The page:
Thursday, October 30, 2008
I remember listening to the Chameleons a lot in college, and hearing them played at SF goth clubs. Never hear them played at Neo, though. Takes me right back to 1999.
This video's been out for a year, but I just saw it- it floored me.
This video post brought to you by procrastination and PMS!
Friday, October 17, 2008
Saturday, October 11, 2008
I lived in Japan from ages twenty through twenty five, with a year long break when I was 21. Sometimes I think I want to move back, but all things considered life is easier in America- easier to find a job (at least in terms of bureaucracy and discrimination, I could make a lot more money in Japan but it would be dull work with long hours), easier to date, easier to not loathe myself for being an unmarried 28 year old woman who wears a size 18 (this just isn't socially acceptable in Japan)...
Anyway, I just found myself cleaning the business cards I'd collected over the course of the past few weeks out of my purse and filing them away in my business card organizer. Yes, I am totally obsessed with business cards, and unlike a lot of people, I don't lose them or throw them away, even if they're not filed in any particular order (there's still a lot of cards from random people I met in Japan in my file). You never know who you'll need to contact in future, I'm quite squirrelly about it, and I think that's a habit I picked up in Japan even though I was quite lazy about carrying my own cards, because I didn't need to do the kind of professional networking there that I do here. Now I try to always keep some in my purse. They're also good when flirting with folks at bars- a less sleazy way of giving someone your number (although it's always the wrong ones who call...) which is why I leave my address off the card, just my phone, pen name and email.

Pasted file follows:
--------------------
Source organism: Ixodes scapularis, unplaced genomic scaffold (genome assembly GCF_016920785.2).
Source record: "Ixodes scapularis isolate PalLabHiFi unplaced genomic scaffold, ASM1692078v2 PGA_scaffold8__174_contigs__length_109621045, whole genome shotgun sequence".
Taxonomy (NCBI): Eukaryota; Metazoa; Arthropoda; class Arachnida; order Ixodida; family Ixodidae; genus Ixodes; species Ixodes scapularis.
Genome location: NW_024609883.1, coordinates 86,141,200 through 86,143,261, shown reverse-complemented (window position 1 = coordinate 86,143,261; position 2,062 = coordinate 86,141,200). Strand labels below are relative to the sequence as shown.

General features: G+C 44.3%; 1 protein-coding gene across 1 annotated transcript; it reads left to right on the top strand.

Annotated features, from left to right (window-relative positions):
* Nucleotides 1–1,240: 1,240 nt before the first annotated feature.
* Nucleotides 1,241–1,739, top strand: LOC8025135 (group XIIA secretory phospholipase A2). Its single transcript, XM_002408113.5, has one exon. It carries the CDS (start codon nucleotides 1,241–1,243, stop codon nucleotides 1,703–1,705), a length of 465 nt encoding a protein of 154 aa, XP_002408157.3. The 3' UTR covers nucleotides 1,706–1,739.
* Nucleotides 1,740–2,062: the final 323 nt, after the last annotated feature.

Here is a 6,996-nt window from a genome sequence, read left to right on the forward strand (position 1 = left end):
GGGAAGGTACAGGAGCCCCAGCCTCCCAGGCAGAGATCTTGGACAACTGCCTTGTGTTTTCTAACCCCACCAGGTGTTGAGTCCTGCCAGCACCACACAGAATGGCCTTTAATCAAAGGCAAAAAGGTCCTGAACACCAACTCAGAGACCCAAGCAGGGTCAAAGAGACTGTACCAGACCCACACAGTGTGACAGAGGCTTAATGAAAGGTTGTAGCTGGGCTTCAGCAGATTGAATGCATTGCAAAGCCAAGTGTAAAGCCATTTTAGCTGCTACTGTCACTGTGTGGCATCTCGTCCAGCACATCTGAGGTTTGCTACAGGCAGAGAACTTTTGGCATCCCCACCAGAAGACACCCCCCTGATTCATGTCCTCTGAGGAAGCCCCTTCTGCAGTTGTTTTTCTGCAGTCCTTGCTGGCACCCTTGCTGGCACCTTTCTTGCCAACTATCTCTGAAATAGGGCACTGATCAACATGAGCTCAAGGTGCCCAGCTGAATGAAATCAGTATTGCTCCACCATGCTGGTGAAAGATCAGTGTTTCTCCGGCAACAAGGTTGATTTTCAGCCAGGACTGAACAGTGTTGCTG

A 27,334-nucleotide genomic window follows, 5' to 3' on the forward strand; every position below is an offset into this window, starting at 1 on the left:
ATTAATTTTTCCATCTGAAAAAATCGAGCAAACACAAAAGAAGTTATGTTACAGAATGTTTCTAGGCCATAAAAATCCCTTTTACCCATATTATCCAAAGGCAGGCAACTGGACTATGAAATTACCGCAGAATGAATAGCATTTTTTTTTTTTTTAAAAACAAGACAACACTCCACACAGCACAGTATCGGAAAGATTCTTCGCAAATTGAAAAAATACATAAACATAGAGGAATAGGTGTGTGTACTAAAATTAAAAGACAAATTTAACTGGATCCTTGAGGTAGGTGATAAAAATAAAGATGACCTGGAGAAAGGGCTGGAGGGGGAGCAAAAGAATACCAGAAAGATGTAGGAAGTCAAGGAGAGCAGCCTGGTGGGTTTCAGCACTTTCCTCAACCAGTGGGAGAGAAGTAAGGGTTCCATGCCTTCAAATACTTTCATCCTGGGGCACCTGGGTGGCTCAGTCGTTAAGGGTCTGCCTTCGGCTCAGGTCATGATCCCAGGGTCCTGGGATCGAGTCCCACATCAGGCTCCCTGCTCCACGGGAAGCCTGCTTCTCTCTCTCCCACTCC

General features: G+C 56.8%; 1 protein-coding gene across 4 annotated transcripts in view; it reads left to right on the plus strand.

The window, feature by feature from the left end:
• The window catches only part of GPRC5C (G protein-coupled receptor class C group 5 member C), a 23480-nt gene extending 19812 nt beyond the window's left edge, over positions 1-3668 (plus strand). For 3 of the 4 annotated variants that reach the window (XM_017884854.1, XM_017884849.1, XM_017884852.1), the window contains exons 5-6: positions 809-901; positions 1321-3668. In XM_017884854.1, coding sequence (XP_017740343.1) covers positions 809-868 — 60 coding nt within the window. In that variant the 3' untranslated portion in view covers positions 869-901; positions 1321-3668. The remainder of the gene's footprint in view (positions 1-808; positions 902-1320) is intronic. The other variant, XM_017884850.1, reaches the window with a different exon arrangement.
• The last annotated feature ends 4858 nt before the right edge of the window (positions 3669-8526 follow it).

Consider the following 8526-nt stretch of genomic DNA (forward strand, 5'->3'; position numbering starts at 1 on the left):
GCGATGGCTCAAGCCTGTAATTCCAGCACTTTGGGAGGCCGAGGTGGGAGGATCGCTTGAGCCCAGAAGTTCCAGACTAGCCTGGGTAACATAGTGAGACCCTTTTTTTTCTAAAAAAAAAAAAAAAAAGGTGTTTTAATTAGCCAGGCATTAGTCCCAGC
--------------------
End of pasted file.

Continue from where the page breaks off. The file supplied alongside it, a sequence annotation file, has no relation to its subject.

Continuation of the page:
The other Japanism that I can't seem to shake is the sense of giri- which means preserving the balance of give and take within social relationships, another thing I was terrible at while living in Japan. Japanese people keep a mentally tally of the kindnesses and generosity they've been shown and try to repay it in kind, even if that repayment takes place over years. I still think this way- and as a result have been accused of "having strings attached" to my actions, but it's more like I want to keep things balanced and fair in my relationships and close friendships. The ones who call it "strings attached" are usually selfish gits who aren't worth bothering with anyway. (the irony is in Japanese you literally say "cut ties" with someone- en wo kiru- and there's this concept of an invisible "red thread" that connects you to the people you are close with. So I guess in a bizarre way there are "strings attached" but not in the way that you'd think...)